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Child Care Access

Written by Dr. Sarah Anderson
Published on October 25, 2022
Research Highlights

There are not enough child care workers or facilities to meet demand.

The lack of affordable child care options negatively impacts job opportunities, especially for women and low-income families.

States have employed a variety of policies to improve child care access, but there are limited studies looking at how specific approaches affect access.

Child care access depends on the availability of qualified workers and facilities.

The COVID-19 pandemic disrupted child care for 93% of working families in Missouri; about 1 in 3 could not access any child care providers [United WE, 2020 & 2021].

  • In June 2020, 94 out of 115 Missouri counties were child care deserts, meaning that there were significantly more children than licensed child care slots [Child Care Aware, 2020; United WE, 2020].
  • For a detailed list of the Missouri counties with the highest and lowest access to child care spaces, see United WE, 2020 [p.26].

The capacity of licensed facilities. 27% of families use child care homes or centers [US Chamber Foundation, 2021]. There are 57 child care slots for every 100 children whose parents work [Child Care Aware, 2020].

  • From 2018 to 2022, around 1,300 child care facilities closed down resulting in 10,000 fewer child care slots statewide (DESE, personal communication, Sept. 20, 2022).
  • During the pandemic, facilities that stayed open had lower enrollment and operated at 50% capacity [Child Care Aware, 2020].

Recruitment and retention of qualified child care workers. Missouri requires that child care facilities have at least one teacher for every ten children over two years old; state law requires one teacher for every four children under two (5 CSR 25-400). As a result, a small number of families are primarily responsible for subsidizing teacher and facility costs [Build Initiative, 2021].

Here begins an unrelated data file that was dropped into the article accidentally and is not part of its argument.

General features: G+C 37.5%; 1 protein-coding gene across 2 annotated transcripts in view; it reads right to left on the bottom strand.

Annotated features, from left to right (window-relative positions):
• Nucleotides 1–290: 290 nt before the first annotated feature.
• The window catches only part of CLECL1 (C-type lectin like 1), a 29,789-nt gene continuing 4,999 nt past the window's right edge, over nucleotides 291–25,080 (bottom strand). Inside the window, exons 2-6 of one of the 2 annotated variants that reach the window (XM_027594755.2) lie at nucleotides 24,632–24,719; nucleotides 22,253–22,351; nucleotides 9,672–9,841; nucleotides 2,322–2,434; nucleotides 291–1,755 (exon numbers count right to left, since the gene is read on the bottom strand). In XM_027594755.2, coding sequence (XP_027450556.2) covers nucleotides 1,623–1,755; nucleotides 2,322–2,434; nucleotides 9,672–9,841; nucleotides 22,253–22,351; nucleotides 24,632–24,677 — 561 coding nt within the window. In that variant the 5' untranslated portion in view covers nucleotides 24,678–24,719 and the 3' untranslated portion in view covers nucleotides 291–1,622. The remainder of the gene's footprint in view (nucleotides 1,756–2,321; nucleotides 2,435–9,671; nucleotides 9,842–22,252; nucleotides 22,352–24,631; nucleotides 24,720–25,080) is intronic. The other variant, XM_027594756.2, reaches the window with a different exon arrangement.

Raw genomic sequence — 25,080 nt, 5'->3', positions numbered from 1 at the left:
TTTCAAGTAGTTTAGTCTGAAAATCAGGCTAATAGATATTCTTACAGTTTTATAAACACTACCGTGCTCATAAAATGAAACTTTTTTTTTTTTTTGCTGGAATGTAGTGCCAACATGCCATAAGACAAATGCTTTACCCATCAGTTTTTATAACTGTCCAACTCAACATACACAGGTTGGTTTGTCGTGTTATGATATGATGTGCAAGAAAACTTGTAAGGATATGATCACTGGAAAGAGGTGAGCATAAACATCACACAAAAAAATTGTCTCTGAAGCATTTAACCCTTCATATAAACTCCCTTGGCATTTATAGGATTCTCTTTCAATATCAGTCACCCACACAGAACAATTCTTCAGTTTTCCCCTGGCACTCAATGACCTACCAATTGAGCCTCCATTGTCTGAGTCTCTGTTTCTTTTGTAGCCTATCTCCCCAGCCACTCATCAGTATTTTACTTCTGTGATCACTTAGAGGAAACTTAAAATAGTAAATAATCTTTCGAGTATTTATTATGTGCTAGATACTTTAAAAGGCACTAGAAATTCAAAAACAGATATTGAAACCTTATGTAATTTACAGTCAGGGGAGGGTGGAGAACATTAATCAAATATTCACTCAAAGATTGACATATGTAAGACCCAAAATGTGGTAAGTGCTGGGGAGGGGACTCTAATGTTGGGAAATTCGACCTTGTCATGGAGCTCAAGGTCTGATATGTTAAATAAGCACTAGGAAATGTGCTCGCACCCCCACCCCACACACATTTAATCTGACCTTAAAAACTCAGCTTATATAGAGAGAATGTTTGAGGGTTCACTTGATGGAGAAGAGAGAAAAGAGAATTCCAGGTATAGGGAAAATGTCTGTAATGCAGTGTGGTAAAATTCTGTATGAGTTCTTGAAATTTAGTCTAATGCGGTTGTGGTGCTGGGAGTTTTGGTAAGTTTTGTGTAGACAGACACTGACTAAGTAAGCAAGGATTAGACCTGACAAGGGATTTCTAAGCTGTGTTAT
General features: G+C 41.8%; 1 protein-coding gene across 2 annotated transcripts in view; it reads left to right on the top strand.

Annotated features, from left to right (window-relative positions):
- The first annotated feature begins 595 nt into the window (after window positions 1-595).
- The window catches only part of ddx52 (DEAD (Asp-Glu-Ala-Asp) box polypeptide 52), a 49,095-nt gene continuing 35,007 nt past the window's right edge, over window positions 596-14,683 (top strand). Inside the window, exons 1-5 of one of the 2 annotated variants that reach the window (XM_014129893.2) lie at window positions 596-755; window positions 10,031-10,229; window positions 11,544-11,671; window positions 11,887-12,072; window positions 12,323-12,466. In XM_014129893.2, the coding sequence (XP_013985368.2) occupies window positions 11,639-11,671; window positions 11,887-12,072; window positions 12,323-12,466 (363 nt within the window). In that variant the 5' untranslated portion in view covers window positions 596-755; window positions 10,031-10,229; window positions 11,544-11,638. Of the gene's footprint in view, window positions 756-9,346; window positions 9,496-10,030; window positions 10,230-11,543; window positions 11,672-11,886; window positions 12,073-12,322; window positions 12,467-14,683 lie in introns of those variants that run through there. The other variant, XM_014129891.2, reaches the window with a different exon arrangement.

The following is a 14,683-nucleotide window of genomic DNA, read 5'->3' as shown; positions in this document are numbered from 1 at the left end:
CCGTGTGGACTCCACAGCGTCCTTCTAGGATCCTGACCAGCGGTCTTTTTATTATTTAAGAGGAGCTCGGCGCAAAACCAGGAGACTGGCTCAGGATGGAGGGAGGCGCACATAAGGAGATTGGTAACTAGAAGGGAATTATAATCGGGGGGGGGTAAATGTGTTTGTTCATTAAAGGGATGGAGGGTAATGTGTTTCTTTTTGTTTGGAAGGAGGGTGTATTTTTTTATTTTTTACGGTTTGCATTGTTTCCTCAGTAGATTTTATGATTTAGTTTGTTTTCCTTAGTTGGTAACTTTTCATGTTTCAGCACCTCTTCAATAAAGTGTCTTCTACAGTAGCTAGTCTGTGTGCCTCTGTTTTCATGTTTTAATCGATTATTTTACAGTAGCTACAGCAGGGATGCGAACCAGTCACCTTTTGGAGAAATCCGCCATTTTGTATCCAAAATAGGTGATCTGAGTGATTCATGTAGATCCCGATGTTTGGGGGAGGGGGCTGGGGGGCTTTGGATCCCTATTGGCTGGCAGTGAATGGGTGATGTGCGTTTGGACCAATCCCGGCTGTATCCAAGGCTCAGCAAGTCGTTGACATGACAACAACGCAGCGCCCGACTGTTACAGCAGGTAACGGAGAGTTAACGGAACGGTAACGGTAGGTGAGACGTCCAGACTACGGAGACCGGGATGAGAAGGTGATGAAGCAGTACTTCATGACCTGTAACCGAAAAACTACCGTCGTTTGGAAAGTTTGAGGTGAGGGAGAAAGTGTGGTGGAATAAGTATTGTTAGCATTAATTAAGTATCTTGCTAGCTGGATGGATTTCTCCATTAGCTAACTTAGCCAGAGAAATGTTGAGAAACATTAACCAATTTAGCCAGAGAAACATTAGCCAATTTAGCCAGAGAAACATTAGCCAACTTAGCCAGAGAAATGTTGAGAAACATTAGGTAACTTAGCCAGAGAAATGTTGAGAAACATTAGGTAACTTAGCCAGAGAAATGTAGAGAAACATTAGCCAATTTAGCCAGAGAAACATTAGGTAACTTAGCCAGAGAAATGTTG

Wages, facility-specific standards, and waiting periods for background checks can influence who is willing and able to fill these positions.

  • The mean hourly wage for child care workers ($12.41) and preschool teachers ($17.54) in Missouri is lower than the statewide average ($24.71) [BLS, 2021].
  • State law requires that child care workers be 18 years old and pass both a background check and a tuberculosis test.
    • Waiting periods can limit the pool of applicants to those who can wait up to two weeks to be hired.

Individual facilities may choose to require additional educational qualifications, such as elated courses, degrees and/or credentials. While additional training can increase teacher quality, facilities are not required to increase salaries for this experience [CCSA, 2022].

Limited child care access disproportionately impacts working mothers.

Since the start of the COVID-19 pandemic, 31% of families said child care issues slowed their return to work and limited other employment opportunities (Figure 1) [US Chamber Foundation, 2021].

  • Women and low-income families were more likely to no longer be working, move from full-time to part-time, or not accept a job due to child care issues [US Chamber Foundation, 2021].
  • Parents who work non-traditional hours may also have difficulty finding child care [United WE, 2021].

The cost of child care can equal or surpass parent salaries.

  • The average Missouri family spends about 8% of their income on child care.
  • Infant and toddler care costs families about $500 per month for home-based infant care and about $800 per month on average for center-based care [United WE, 2020; Child Care Aware, 2020].

There is limited data on how state policies affect child care access.

Child care access is determined by several factors e.g., social networks, income, state policies, and employer benefits. Most studies are focused on establishing a basic picture in terms of access, quality, and affordability of child care [Child Care Aware, 2020]. Therefore, it is unclear how specific policy decisions will impact child care access especially due to the varied reasons for limited child care access.

Common policy options that states can use to increase access to child care include:

Supplemental Table 1 highlights examples of state and federal approaches to improve child care access.

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